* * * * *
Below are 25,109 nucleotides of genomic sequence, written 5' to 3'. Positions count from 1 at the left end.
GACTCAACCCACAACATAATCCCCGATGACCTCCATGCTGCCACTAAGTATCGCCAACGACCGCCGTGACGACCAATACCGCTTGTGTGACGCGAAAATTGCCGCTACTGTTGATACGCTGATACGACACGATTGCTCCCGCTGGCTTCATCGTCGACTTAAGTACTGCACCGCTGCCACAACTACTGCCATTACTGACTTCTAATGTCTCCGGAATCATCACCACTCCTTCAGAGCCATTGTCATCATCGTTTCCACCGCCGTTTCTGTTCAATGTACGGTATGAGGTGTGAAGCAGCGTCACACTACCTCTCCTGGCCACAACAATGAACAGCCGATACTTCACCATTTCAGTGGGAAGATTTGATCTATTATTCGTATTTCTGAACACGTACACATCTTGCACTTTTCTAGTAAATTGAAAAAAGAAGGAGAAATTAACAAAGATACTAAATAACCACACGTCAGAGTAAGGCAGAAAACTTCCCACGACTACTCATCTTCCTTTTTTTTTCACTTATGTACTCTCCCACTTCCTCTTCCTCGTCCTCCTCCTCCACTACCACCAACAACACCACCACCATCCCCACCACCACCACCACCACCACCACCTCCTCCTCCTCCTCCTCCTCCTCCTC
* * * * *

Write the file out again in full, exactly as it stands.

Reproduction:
Below are 25,109 nucleotides of genomic sequence, written 5' to 3'. Positions count from 1 at the left end.
GACTCAACCCACAACATAATCCCCGATGACCTCCATGCTGCCACTAAGTATCGCCAACGACCGCCGTGACGACCAATACCGCTTGTGTGACGCGAAAATTGCCGCTACTGTTGATACGCTGATACGACACGATTGCTCCCGCTGGCTTCATCGTCGACTTAAGTACTGCACCGCTGCCACAACTACTGCCATTACTGACTTCTAATGTCTCCGGAATCATCACCACTCCTTCAGAGCCATTGTCATCATCGTTTCCACCGCCGTTTCTGTTCAATGTACGGTATGAGGTGTGAAGCAGCGTCACACTACCTCTCCTGGCCACAACAATGAACAGCCGATACTTCACCATTTCAGTGGGAAGATTTGATCTATTATTCGTATTTCTGAACACGTACACATCTTGCACTTTTCTAGTAAATTGAAAAAAGAAGGAGAAATTAACAAAGATACTAAATAACCACACGTCAGAGTAAGGCAGAAAACTTCCCACGACTACTCATCTTCCTTTTTTTTTCACTTATGTACTCTCCCACTTCCTCTTCCTCGTCCTCCTCCTCCACTACCACCAACAACACCACCACCATCCCCACCACCACCACCACCACCACCACCTCCTCCTCCTCCTCCTCCTCCTCCTC